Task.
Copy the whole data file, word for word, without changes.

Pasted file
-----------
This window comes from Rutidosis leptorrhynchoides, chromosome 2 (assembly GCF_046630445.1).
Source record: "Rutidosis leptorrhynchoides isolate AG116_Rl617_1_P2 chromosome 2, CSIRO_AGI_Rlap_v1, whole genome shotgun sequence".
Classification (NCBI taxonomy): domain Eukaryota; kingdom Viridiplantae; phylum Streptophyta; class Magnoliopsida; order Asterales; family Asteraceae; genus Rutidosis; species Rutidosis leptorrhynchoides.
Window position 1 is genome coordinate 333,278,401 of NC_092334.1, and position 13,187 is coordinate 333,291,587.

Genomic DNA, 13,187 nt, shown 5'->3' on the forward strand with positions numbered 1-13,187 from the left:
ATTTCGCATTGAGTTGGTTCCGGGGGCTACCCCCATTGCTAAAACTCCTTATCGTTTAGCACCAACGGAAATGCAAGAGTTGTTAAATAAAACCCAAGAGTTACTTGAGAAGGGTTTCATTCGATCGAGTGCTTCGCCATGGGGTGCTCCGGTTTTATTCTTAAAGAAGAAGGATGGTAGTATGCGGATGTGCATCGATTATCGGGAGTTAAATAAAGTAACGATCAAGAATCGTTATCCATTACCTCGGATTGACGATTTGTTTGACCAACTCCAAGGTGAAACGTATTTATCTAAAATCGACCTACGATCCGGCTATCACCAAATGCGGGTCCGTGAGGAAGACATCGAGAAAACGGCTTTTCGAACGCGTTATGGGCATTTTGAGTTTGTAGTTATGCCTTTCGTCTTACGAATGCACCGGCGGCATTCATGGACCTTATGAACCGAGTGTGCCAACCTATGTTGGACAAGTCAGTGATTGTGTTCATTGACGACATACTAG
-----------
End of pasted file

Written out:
This window comes from Rutidosis leptorrhynchoides, chromosome 2 (assembly GCF_046630445.1).
Source record: "Rutidosis leptorrhynchoides isolate AG116_Rl617_1_P2 chromosome 2, CSIRO_AGI_Rlap_v1, whole genome shotgun sequence".
Classification (NCBI taxonomy): domain Eukaryota; kingdom Viridiplantae; phylum Streptophyta; class Magnoliopsida; order Asterales; family Asteraceae; genus Rutidosis; species Rutidosis leptorrhynchoides.
Window position 1 is genome coordinate 333,278,401 of NC_092334.1, and position 13,187 is coordinate 333,291,587.

Genomic DNA, 13,187 nt, shown 5'->3' on the forward strand with positions numbered 1-13,187 from the left:
ATTTCGCATTGAGTTGGTTCCGGGGGCTACCCCCATTGCTAAAACTCCTTATCGTTTAGCACCAACGGAAATGCAAGAGTTGTTAAATAAAACCCAAGAGTTACTTGAGAAGGGTTTCATTCGATCGAGTGCTTCGCCATGGGGTGCTCCGGTTTTATTCTTAAAGAAGAAGGATGGTAGTATGCGGATGTGCATCGATTATCGGGAGTTAAATAAAGTAACGATCAAGAATCGTTATCCATTACCTCGGATTGACGATTTGTTTGACCAACTCCAAGGTGAAACGTATTTATCTAAAATCGACCTACGATCCGGCTATCACCAAATGCGGGTCCGTGAGGAAGACATCGAGAAAACGGCTTTTCGAACGCGTTATGGGCATTTTGAGTTTGTAGTTATGCCTTTCGTCTTACGAATGCACCGGCGGCATTCATGGACCTTATGAACCGAGTGTGCCAACCTATGTTGGACAAGTCAGTGATTGTGTTCATTGACGACATACTAG